Then I decided to look into writing a live writer plugin that would allow me to format code using the CSharpFormat code I'm used to. That was far, far easier than I thought and I aim to illustrate just how simple it was.

In summary, procrastination clearly costs - if only I had spent that one day sorting my pain points out earlier I'd have been a less stressful author. I'm sure there's a lesson there.

Agile is supposed to discourage decision deferral, debt of all kinds and the broken windows syndrome. I need to do some more work on that.

Posted at at 8:00 AM on Monday, September 21, 2009 by Posted by Justin Davies | 0 comments Links to this post   | Filed under:

more iterative context specification code

In this series I've been exploring two user stories and writing context specification driven code - I continue on from the last post where I had reworked some specifications. You can catch up on the series here.

I now want to add the observations for obtaining the new balance date from the view, so start with a new observation (new code shown in italics):

[Observations]
public class when_saving_a_new_balance_but_balance_input_is_invalid : BalancePresenterSpecification
{
    private context c = () => balanceView.Stub(v => v.NewBalanceIsValid()).Return(false);

    because b = () => sut.SaveCurrentBalance();

    [Observation]
    public void should_not_obtain_new_balance_amount_from_the_view()
    {
        balanceView.was_never_told_to(v => v.GetNewBalanceAmount());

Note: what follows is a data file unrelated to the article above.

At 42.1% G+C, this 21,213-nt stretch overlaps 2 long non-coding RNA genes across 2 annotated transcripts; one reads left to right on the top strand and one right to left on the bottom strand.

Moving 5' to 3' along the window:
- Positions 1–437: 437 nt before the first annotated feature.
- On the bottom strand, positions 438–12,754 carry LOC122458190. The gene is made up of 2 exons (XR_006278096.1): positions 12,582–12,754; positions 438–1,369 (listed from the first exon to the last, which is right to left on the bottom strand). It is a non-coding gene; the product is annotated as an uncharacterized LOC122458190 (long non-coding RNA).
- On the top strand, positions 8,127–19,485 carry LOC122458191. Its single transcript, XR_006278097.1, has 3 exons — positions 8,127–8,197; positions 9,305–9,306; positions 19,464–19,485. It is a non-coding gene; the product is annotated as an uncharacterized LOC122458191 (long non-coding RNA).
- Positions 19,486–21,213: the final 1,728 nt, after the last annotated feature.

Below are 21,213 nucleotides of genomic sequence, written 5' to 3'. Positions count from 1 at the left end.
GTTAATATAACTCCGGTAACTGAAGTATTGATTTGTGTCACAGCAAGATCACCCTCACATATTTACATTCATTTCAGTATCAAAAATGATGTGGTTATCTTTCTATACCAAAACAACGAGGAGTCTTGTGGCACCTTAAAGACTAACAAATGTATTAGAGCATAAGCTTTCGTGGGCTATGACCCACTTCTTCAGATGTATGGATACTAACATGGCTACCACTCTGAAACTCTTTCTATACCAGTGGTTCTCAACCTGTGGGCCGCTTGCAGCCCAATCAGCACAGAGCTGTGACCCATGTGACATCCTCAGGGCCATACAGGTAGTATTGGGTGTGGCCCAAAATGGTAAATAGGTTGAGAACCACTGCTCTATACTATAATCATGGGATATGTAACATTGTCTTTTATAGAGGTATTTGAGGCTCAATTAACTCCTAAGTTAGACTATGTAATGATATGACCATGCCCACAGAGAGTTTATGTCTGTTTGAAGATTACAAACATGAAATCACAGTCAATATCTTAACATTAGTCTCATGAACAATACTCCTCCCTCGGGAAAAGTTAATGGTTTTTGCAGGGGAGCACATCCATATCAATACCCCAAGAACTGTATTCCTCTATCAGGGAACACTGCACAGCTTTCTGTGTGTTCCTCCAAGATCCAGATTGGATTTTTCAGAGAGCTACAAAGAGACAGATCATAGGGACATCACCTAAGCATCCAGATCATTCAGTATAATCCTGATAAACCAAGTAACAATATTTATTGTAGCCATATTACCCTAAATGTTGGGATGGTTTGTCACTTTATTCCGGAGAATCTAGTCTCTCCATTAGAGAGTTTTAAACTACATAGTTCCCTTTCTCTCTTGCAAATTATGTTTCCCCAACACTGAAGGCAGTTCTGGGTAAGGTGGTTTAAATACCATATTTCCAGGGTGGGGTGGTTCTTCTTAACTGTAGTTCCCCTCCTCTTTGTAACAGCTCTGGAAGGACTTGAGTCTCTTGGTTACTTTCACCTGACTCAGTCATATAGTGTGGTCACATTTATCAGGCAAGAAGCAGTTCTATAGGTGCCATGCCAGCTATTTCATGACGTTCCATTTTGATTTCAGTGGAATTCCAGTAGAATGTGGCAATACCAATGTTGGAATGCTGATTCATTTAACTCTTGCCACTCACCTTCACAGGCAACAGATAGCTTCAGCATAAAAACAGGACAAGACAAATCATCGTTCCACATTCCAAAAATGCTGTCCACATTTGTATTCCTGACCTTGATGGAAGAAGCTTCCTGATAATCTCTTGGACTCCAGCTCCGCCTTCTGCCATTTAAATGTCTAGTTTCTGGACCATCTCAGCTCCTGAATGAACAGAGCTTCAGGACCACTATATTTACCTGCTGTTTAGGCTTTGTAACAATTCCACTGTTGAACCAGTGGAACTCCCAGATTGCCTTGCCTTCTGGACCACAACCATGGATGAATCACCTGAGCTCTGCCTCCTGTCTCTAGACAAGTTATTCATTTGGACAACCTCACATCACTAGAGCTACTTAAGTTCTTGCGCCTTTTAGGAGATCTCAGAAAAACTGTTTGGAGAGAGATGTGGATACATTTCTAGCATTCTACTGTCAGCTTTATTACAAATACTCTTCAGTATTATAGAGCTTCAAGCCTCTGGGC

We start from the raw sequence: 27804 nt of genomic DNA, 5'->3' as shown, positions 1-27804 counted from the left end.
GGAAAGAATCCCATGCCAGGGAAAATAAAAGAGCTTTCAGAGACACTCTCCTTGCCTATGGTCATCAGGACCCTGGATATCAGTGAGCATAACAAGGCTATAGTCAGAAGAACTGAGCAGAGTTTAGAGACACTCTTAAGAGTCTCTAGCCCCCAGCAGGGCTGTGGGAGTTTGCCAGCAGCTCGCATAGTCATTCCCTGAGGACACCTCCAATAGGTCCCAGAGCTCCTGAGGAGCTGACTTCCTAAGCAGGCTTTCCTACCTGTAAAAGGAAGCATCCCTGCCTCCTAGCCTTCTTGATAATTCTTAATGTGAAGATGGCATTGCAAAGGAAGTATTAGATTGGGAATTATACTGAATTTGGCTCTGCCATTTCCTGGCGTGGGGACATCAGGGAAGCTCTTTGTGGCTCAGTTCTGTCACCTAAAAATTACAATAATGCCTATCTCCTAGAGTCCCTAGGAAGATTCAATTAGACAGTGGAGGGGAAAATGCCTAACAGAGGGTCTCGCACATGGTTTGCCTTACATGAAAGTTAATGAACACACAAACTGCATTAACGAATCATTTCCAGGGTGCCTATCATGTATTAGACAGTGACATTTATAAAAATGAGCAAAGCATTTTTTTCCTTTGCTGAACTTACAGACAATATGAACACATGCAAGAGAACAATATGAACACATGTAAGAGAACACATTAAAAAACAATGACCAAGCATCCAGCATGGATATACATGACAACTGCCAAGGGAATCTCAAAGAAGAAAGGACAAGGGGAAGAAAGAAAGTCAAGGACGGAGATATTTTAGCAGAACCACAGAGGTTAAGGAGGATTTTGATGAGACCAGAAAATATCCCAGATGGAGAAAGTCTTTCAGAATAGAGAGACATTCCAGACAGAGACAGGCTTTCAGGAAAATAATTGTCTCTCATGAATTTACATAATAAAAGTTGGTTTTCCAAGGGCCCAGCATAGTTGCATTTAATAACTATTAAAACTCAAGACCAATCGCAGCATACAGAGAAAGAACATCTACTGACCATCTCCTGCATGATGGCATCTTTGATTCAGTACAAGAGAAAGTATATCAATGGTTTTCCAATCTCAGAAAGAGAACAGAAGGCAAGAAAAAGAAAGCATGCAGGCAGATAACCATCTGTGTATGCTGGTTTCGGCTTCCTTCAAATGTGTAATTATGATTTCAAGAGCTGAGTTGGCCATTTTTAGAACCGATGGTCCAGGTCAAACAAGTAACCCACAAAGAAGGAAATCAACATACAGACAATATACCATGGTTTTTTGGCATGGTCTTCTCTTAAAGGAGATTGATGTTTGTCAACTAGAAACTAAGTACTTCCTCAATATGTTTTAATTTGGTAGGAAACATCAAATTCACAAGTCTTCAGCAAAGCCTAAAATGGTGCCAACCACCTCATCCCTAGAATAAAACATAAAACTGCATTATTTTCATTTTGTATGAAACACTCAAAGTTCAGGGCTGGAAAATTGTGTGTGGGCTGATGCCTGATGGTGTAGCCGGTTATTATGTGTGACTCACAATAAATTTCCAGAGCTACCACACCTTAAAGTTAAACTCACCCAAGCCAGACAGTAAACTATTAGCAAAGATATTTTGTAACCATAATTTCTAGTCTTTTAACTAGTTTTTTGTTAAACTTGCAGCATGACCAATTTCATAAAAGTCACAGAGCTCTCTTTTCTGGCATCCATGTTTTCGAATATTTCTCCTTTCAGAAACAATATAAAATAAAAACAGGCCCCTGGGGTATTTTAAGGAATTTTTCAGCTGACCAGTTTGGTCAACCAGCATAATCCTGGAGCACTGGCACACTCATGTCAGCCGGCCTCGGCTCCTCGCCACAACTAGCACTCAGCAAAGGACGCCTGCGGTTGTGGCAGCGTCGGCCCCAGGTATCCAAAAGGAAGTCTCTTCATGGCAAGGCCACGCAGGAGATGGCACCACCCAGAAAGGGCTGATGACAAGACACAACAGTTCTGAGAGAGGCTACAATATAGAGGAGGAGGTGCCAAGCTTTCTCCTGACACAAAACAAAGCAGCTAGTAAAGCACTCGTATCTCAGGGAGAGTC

}

    [Observation]
    public void should_not_obtain_new_balance_date_from_the_view()
    {
        balanceView.was_never_told_to(v => v.GetNewBalanceDate());
    }
}

Here, I am observing that the new balance date is not obtained from the balance view in this context where the input is invalid. This test passes straight away... the main problem with negative assertions such as this, so in the SaveCurrentBalance method I put in some temporary code on the first line to call the GetNewBalanceDate method.
This allows me to validate that the test is correct and doesn't produce a false positive. I get a Rhino Mocks ExpectationViolationException so all is good and I remove that temporary code.

Now for the context where the balance input is valid (new code in italics):

[Observations]
public class when_saving_a_new_balance_and_balance_input_is_valid : BalancePresenterSpecification
{
    private context c = () => balanceView.Stub(v => v.NewBalanceIsValid()).Return(true);

    because b = () => sut.SaveCurrentBalance();

    [Observation]
    public void should_obtain_new_balance_amount_from_the_view()
    {
        balanceView.was_told_to(v => v.GetNewBalanceAmount());
    }

    [Observation]
    public void should_obtain_new_balance_date_from_the_view()
    {
        balanceView.was_told_to(v => v.GetNewBalanceDate());
    }
}

Here, I'm observing that when the context is valid the new balance date was obtained from the view. This test fails, which is great, so I now implement the real code:

public void SaveCurrentBalance()
{
    bool newBalanceIsValid = balanceView.NewBalanceIsValid();
    if (newBalanceIsValid)
    {
        amount = balanceView.GetNewBalanceAmount();
        date = balanceView.GetNewBalanceDate();
    }
}